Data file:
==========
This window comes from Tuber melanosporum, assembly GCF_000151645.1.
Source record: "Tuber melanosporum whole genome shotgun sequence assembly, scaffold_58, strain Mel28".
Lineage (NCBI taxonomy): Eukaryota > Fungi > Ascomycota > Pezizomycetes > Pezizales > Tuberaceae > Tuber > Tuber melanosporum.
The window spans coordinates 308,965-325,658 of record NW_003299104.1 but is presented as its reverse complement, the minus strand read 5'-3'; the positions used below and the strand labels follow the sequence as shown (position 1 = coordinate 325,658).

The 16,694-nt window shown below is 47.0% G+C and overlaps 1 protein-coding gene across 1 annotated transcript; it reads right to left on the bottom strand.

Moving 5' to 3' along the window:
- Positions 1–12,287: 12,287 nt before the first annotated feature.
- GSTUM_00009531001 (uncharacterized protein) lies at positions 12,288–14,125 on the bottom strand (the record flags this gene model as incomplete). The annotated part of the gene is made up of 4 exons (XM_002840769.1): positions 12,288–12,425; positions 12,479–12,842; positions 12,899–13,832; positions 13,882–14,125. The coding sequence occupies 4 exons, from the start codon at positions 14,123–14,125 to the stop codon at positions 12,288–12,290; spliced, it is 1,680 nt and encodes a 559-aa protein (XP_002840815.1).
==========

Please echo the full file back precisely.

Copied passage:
This window comes from Tuber melanosporum, assembly GCF_000151645.1.
Source record: "Tuber melanosporum whole genome shotgun sequence assembly, scaffold_58, strain Mel28".
Lineage (NCBI taxonomy): Eukaryota > Fungi > Ascomycota > Pezizomycetes > Pezizales > Tuberaceae > Tuber > Tuber melanosporum.
The window spans coordinates 308,965-325,658 of record NW_003299104.1 but is presented as its reverse complement, the minus strand read 5'-3'; the positions used below and the strand labels follow the sequence as shown (position 1 = coordinate 325,658).

The 16,694-nt window shown below is 47.0% G+C and overlaps 1 protein-coding gene across 1 annotated transcript; it reads right to left on the bottom strand.

Moving 5' to 3' along the window:
- Positions 1–12,287: 12,287 nt before the first annotated feature.
- GSTUM_00009531001 (uncharacterized protein) lies at positions 12,288–14,125 on the bottom strand (the record flags this gene model as incomplete). The annotated part of the gene is made up of 4 exons (XM_002840769.1): positions 12,288–12,425; positions 12,479–12,842; positions 12,899–13,832; positions 13,882–14,125. The coding sequence occupies 4 exons, from the start codon at positions 14,123–14,125 to the stop codon at positions 12,288–12,290; spliced, it is 1,680 nt and encodes a 559-aa protein (XP_002840815.1).